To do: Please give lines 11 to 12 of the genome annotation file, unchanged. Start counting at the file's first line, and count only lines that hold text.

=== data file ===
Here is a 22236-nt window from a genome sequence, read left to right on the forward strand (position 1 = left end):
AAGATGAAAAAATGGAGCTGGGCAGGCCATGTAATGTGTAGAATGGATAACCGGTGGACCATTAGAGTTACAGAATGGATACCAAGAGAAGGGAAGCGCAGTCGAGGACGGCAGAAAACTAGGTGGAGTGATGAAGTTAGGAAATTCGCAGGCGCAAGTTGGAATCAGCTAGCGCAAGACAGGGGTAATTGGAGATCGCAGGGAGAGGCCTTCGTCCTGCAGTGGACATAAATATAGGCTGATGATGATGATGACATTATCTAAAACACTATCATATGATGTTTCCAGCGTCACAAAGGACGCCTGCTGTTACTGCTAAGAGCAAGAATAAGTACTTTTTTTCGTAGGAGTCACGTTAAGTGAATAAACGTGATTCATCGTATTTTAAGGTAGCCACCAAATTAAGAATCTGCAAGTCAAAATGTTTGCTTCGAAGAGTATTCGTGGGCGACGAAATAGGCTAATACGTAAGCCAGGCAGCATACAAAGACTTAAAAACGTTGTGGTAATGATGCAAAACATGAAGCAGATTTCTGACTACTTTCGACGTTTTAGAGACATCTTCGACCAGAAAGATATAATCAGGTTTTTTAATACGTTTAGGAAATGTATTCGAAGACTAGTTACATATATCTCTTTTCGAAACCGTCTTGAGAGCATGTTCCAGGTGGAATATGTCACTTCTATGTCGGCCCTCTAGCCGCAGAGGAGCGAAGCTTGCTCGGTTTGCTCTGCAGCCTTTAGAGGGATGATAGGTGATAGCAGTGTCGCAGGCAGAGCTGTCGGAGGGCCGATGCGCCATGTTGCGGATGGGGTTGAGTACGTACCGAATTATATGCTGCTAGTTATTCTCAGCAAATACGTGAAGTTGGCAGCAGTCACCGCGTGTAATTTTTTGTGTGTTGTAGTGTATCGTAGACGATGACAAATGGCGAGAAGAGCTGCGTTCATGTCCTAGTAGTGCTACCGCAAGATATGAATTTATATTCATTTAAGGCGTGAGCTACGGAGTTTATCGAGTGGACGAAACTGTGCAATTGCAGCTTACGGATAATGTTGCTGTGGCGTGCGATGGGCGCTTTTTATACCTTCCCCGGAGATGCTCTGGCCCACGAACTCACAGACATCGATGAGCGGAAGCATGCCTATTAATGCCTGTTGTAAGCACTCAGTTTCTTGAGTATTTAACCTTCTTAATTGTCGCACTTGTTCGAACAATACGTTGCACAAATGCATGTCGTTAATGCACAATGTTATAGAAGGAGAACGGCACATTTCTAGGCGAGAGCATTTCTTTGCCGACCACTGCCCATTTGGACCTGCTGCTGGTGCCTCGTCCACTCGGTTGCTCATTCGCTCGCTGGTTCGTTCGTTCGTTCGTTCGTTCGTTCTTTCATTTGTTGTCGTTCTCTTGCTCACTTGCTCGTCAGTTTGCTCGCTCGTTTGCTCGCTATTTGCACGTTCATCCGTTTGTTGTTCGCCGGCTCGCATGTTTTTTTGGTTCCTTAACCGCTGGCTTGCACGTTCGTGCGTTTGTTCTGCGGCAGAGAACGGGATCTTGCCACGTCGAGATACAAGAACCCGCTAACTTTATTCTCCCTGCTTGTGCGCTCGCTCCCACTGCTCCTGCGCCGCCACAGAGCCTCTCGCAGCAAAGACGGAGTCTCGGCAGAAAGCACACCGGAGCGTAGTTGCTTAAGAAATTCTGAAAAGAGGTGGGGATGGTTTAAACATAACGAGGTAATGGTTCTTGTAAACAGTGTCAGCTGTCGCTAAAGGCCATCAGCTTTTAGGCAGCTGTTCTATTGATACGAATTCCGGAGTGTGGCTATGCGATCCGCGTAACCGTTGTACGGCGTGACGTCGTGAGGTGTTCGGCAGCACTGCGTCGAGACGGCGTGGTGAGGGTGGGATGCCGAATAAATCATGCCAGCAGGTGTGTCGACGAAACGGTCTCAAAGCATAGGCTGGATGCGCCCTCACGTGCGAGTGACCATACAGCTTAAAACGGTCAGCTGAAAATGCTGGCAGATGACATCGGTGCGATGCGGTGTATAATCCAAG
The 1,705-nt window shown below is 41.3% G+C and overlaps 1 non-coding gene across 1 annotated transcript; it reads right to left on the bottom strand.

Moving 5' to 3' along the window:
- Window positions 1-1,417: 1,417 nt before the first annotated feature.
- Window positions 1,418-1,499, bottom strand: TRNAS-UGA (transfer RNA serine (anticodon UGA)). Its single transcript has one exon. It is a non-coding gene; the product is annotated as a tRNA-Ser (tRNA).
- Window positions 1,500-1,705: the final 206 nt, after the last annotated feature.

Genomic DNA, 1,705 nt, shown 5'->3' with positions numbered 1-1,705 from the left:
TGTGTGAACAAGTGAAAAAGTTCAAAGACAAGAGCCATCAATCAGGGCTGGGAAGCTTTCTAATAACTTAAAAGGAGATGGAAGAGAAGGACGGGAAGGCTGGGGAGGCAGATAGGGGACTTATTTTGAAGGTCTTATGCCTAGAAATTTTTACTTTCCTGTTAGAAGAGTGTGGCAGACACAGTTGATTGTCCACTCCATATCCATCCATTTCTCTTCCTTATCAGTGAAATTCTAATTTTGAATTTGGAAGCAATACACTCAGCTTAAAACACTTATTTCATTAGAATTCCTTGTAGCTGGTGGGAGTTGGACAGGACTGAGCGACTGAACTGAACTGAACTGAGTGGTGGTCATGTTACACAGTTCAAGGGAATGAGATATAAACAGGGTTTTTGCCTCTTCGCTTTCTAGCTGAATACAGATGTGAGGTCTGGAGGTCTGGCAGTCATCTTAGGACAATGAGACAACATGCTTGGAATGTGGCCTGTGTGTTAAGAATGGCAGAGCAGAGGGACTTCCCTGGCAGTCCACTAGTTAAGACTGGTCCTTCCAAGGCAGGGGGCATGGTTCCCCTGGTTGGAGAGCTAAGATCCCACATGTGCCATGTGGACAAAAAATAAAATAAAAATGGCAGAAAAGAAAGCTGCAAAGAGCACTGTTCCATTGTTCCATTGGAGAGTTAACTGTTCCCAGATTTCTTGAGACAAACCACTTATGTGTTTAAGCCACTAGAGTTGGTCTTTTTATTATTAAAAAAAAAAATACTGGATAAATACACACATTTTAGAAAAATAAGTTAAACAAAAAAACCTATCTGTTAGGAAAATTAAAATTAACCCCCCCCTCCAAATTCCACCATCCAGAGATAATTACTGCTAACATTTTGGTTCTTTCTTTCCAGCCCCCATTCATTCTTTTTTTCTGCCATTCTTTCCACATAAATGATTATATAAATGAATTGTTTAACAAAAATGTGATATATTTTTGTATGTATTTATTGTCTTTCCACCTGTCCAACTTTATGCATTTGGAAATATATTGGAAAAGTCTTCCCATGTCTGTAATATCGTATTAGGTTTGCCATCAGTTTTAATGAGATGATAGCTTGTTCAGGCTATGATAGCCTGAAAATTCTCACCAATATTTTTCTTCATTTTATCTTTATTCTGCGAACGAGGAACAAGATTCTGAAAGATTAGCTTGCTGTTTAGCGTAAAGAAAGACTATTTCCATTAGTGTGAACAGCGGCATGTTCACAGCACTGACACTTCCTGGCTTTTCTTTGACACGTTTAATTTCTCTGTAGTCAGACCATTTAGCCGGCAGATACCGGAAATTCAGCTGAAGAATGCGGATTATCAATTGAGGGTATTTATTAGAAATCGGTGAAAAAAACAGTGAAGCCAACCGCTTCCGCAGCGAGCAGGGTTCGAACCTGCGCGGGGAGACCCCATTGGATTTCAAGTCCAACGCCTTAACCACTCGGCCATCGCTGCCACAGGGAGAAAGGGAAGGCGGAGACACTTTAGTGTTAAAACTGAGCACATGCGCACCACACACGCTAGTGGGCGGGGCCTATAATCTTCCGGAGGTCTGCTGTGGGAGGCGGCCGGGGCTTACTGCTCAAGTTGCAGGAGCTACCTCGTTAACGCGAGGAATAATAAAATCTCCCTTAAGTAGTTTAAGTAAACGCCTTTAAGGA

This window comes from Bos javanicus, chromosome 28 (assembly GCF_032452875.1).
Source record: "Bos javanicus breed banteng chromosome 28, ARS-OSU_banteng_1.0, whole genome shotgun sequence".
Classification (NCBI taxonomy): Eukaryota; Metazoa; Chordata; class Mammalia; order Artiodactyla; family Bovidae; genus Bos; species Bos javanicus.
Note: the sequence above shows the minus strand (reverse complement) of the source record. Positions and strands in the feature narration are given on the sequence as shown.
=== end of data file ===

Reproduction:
Source record: "Bos javanicus breed banteng chromosome 28, ARS-OSU_banteng_1.0, whole genome shotgun sequence".
Classification (NCBI taxonomy): Eukaryota; Metazoa; Chordata; class Mammalia; order Artiodactyla; family Bovidae; genus Bos; species Bos javanicus.